Guardians of the Galaxy Vol. 2

 

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The intergalactic idiots are back in a sequel worthy of the original. 

 

Guardians of the Galaxy Vol. 2

Peter's friends: Rocket and Baby Groot

 

The dysfunctional Guardians certainly put the ‘family’ into family entertainment. Regardless of their cultural background, skin colour or texture, these freedom fighters are one close-knit kin. For anybody anticipating a dip in the entertainment value of the first film, their fears should be allayed during the sequel’s opening minutes. Following a romantic prologue in Missouri, 1980, featuring a (very) young Kurt Russell and Peter Quill’s mother (Laura Haddock), the film jumps forward 34 years into outer space. Here, Peter Quill himself (Chris Pratt), the green-skinned Gamora (Zoe Saldana), an emotionally ambiguous Drax (Dave Bautista) and everybody’s favourite irrascible raccoon battle the mother of all monsters. And in the foreground Baby Groot trips the light fantastic to the Electric Light Orchestra's 'Mr Blue Sky.' Blissfully unaware of the surrounding peril, Baby Groot – the off-shoot of the walking, talking tree voiced by Vin Diesel in the first film – takes centre stage while Armageddon rages behind him. It’s a deliriously funny and entertaining sequence.

 

Then, as the personality traits of our heroes are further fine-tuned, so various intergalactic aberrations attempt to make their life hell. And the joy of it all is that every time a new actor is introduced, he or she is invariably cast against type. There’s certainly plenty of menace supplied by Elizabeth Debicki as a vengeful High Priestess who, like Shirley Eaton in Goldfinger, is coated completely in gold; while Scotland’s very own Karen Gillan kicks major ass as Gamora’s fatally resentful sister Nebula. But it’s the interaction between the Guardians themselves, comic or otherwise, that really lifts this head and shoulders above most other Marvel Comic adaptations. There’s a growing sexual tension between Quill and Gamora, an undefined relationship between Drax and a child-like being with accentuated antenna, as well as the rites-of-passage of Baby Groot.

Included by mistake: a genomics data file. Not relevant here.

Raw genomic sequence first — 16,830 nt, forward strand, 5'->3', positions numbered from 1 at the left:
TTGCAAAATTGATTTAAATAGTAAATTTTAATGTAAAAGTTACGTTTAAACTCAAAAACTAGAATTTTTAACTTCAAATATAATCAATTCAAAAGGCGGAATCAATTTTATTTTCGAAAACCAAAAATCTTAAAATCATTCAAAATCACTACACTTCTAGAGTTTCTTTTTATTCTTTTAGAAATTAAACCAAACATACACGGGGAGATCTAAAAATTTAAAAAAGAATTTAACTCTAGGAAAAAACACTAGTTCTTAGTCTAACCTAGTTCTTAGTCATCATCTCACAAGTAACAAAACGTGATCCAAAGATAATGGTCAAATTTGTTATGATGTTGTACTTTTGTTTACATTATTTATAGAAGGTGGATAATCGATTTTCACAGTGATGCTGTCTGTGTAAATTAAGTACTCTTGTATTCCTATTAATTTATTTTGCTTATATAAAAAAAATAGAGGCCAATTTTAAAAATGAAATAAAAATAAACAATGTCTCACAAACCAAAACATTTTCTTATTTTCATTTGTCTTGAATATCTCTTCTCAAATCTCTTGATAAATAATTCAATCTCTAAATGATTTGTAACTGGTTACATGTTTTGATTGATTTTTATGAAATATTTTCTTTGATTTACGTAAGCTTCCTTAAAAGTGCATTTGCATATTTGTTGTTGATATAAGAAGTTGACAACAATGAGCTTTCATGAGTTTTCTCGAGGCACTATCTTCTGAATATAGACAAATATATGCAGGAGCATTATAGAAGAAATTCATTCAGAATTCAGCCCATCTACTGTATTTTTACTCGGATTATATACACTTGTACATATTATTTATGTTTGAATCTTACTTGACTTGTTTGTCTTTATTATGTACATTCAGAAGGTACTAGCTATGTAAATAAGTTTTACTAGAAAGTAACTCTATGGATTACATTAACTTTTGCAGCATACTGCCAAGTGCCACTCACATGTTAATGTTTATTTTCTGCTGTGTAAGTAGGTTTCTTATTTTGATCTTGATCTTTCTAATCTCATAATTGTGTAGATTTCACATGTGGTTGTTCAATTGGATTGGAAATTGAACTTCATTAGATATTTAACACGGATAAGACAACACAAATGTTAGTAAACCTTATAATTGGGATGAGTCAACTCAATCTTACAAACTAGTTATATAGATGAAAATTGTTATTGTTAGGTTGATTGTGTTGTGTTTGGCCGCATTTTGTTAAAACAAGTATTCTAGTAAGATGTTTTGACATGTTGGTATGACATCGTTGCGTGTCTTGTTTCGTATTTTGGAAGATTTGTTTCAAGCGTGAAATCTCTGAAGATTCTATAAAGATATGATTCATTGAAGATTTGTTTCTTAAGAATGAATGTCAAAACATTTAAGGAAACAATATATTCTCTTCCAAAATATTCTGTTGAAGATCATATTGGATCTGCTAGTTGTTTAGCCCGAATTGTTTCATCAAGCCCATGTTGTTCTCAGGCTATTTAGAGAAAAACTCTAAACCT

In the first film, a straight-faced Gamora feared that “I am going to die surrounded by the biggest idiots in the universe.” Of course, she’s not far off and the Four Stooges vibe is revved up a few decibels here as new characters are thrown into the mix. However, it’s the throwaway gags and deadpan delivery that keep this all so comically buoyant. There’s also a delicious absurdity in the film’s pop cultural sensibility woven through all the intergalactic spectacle. Whether it’s Peter Quill’s fantasy of reconstructing Heather Locklear or the grotesque Yondu Udonta (Michael Rooker) screeching, “I’m Mary Poppins, you’all!” there’s constant allusive joy. And for those jaded by the incessant CGI of these superhero antics, the soundtrack ripped from Peter Quill’s eclectic mixtape should place it in a whole new perspective. And you have to stay until after the closing credits.

 

JAMES CAMERON-WILSON

 

Cast: Chris Pratt, Zoe Saldana, Dave Bautista, Vin Diesel (voice only), Bradley Cooper (voice only), Michael Rooker, Karen Gillan, Pom Klementieff, Elizabeth Debicki, Chris Sullivan, Sean Gunn, Sylvester Stallone, Kurt Russell, Tommy Flanagan, Laura Haddock, David Hasselhoff, Ving Rhames, Michelle Yeoh, Stan Lee, Jeff Goldblum (blink or miss him).

 

Dir James Gunn, Pro Kevin Feige, Screenplay James Gunn, Ph Henry Braham, Pro Des Scott Chamblis, Ed Fred Raskin and Craig Wood, Music Tyler Bates, Costumes Judianna Makovsky.

 

Marvel Studios-Walt Disney.

135 mins. USA. 2017. Rel: 28 April 2017. Cert. 12A.